I am a huge fan of antiquarian bookshops. Rummaging through aisles (and oftentimes stacks) of discoveries waiting to happen, reveling in the smell of a nineteenth century pulp book (or better yet: a vellum manuscript), and rationalizing whether one (actually) needs to buy the newly-found text are all common experiences for me and other fellow bibliophiles. Some of my favourite bookshops manifest as the most random, disorganized, and cluttered places, with friendly bookmongers waiting in the wings and happy to help locate your desired treasure—certainly not for the claustrophobic, but perfect hunting grounds for the ambitious booklover.
So, when I arrived in London, I was determined to set one day aside to visit as many antiquarian bookshops within walking distance that I could muster. I am an amateur book collector, specializing in William Morris, 17th-19th century medievalism, and some children’s literature (often folklore). I’ve reviewed the following ten antiquarian bookshops in two ways:1 first, I rated all bookshops based on the amount of antiquarian material they carried in general. Second, I rated medieval material they carried, including editions, textbooks, criticism, and antiquarian material. I tend to go fairly slowly and wander through bookstacks and still managed to complete this tour within a few hours. I added the path I walked via Google Maps, which is about 50mins total walking time and definitely doable in an afternoon:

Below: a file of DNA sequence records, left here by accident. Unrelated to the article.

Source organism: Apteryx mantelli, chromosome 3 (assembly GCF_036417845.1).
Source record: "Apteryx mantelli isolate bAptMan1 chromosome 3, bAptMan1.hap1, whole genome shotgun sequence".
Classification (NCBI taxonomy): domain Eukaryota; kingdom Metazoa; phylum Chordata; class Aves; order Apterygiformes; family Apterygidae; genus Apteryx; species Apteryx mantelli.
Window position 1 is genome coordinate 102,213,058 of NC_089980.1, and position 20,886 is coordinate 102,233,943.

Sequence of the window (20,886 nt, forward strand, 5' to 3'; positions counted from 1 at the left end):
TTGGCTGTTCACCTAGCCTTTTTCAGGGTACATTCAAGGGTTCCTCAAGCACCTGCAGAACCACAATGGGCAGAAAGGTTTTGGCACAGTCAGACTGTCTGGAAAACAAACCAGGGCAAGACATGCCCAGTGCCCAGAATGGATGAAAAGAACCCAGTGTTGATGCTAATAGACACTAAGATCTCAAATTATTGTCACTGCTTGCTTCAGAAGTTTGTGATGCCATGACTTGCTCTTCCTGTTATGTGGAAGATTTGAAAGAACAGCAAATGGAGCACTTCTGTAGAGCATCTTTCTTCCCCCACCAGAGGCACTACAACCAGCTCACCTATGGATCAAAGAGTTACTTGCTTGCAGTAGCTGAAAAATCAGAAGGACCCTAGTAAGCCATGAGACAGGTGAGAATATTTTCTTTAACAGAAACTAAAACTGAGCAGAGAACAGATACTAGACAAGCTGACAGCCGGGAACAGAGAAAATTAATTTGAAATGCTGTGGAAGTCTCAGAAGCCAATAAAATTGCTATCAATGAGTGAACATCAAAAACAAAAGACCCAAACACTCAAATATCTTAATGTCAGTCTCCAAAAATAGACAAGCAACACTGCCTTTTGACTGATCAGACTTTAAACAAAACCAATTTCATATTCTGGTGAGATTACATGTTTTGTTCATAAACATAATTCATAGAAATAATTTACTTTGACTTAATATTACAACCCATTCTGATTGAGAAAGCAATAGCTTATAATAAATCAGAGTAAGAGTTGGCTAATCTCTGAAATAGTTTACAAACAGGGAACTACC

View (Ten of) London’s Antiquarian Bookstores: A Brief Review and Walking Tour in a larger map
1. Collinge & Clarke, 13 Leigh Street
I began the tour at Collinge & Clarke, which is a delightful little bookshop tucked away in the middle of Bloomsbury. While the outside looks fairly unassuming, it is actually the main building used in the British Sitcom Black Books.2
Collinge & Clarke (my photo):
Black Books Shopfront (wish it was my photo):
While the shop is fairly small, it is a wonderful treasure trove for book historians. As I was browsing through the shelves, it quickly dawned on me that this shop was more of a ‘collection’ lovingly accumulated by the store owner. I marveled at the thoroughness and detail of the selection, and could appreciate the care involved in acquiring these (often limited run) books. The owner is primarily interested in print history, typography (especially early 20th c. typographers), publishing, and other topics in textual studies. As a lover of all things Morris (and typographical!), I did not walk away disappointed. I did not find much medieval content, but there were a few books about William Caxton, the first printer to bring the printing press to England. I also picked up this book to add to my growing Morris collection:
I would highly recommend this little gem for anyone looking for book history material or want a ‘special bookshop’ experience. Or, you’ve wandered into Bloomsbury with no clue what to do..
2. Skoob Books, Brunswick Square